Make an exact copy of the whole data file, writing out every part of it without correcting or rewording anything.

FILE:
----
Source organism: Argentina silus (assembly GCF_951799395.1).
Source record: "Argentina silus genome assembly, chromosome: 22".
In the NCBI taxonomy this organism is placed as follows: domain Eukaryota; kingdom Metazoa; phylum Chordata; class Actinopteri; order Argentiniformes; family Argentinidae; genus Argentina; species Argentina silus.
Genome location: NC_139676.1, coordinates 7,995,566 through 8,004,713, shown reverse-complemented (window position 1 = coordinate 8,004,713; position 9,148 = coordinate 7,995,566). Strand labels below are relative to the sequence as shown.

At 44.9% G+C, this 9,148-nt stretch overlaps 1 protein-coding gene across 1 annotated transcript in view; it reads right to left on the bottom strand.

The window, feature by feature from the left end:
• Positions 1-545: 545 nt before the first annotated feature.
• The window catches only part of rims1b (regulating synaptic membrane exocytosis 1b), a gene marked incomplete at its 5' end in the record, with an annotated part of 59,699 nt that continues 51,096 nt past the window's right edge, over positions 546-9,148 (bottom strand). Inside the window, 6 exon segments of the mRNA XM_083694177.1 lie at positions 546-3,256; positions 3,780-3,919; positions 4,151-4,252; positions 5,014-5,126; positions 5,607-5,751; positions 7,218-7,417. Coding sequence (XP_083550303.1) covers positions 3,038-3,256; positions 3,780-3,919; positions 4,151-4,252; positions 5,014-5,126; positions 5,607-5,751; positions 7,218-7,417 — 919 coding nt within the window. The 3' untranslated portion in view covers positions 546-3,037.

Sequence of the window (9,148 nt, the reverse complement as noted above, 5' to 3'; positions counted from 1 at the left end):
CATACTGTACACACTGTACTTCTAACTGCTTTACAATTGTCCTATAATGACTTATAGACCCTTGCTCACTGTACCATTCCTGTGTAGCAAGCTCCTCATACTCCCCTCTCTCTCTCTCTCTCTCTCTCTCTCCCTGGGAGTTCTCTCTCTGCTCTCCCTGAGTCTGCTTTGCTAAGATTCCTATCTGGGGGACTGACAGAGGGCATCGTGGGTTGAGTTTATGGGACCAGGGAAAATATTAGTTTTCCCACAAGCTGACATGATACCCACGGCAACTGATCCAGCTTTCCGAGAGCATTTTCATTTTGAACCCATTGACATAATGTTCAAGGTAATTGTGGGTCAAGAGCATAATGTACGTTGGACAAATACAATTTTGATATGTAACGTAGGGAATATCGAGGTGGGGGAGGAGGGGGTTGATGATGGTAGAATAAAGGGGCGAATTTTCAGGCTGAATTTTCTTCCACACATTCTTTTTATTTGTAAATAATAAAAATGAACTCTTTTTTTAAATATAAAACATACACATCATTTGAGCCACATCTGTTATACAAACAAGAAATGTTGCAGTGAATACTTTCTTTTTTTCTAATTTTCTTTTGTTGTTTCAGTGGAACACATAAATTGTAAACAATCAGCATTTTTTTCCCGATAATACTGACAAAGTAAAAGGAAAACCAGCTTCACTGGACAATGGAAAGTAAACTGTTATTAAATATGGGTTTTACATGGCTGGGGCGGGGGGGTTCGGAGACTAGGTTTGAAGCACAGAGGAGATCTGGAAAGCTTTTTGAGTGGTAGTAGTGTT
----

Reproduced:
Source organism: Argentina silus (assembly GCF_951799395.1).
Source record: "Argentina silus genome assembly, chromosome: 22".
In the NCBI taxonomy this organism is placed as follows: domain Eukaryota; kingdom Metazoa; phylum Chordata; class Actinopteri; order Argentiniformes; family Argentinidae; genus Argentina; species Argentina silus.
Genome location: NC_139676.1, coordinates 7,995,566 through 8,004,713, shown reverse-complemented (window position 1 = coordinate 8,004,713; position 9,148 = coordinate 7,995,566). Strand labels below are relative to the sequence as shown.

At 44.9% G+C, this 9,148-nt stretch overlaps 1 protein-coding gene across 1 annotated transcript in view; it reads right to left on the bottom strand.

The window, feature by feature from the left end:
• Positions 1-545: 545 nt before the first annotated feature.
• The window catches only part of rims1b (regulating synaptic membrane exocytosis 1b), a gene marked incomplete at its 5' end in the record, with an annotated part of 59,699 nt that continues 51,096 nt past the window's right edge, over positions 546-9,148 (bottom strand). Inside the window, 6 exon segments of the mRNA XM_083694177.1 lie at positions 546-3,256; positions 3,780-3,919; positions 4,151-4,252; positions 5,014-5,126; positions 5,607-5,751; positions 7,218-7,417. Coding sequence (XP_083550303.1) covers positions 3,038-3,256; positions 3,780-3,919; positions 4,151-4,252; positions 5,014-5,126; positions 5,607-5,751; positions 7,218-7,417 — 919 coding nt within the window. The 3' untranslated portion in view covers positions 546-3,037.

Sequence of the window (9,148 nt, the reverse complement as noted above, 5' to 3'; positions counted from 1 at the left end):
CATACTGTACACACTGTACTTCTAACTGCTTTACAATTGTCCTATAATGACTTATAGACCCTTGCTCACTGTACCATTCCTGTGTAGCAAGCTCCTCATACTCCCCTCTCTCTCTCTCTCTCTCTCTCTCTCCCTGGGAGTTCTCTCTCTGCTCTCCCTGAGTCTGCTTTGCTAAGATTCCTATCTGGGGGACTGACAGAGGGCATCGTGGGTTGAGTTTATGGGACCAGGGAAAATATTAGTTTTCCCACAAGCTGACATGATACCCACGGCAACTGATCCAGCTTTCCGAGAGCATTTTCATTTTGAACCCATTGACATAATGTTCAAGGTAATTGTGGGTCAAGAGCATAATGTACGTTGGACAAATACAATTTTGATATGTAACGTAGGGAATATCGAGGTGGGGGAGGAGGGGGTTGATGATGGTAGAATAAAGGGGCGAATTTTCAGGCTGAATTTTCTTCCACACATTCTTTTTATTTGTAAATAATAAAAATGAACTCTTTTTTTAAATATAAAACATACACATCATTTGAGCCACATCTGTTATACAAACAAGAAATGTTGCAGTGAATACTTTCTTTTTTTCTAATTTTCTTTTGTTGTTTCAGTGGAACACATAAATTGTAAACAATCAGCATTTTTTTCCCGATAATACTGACAAAGTAAAAGGAAAACCAGCTTCACTGGACAATGGAAAGTAAACTGTTATTAAATATGGGTTTTACATGGCTGGGGCGGGGGGGTTCGGAGACTAGGTTTGAAGCACAGAGGAGATCTGGAAAGCTTTTTGAGTGGTAGTAGTGTT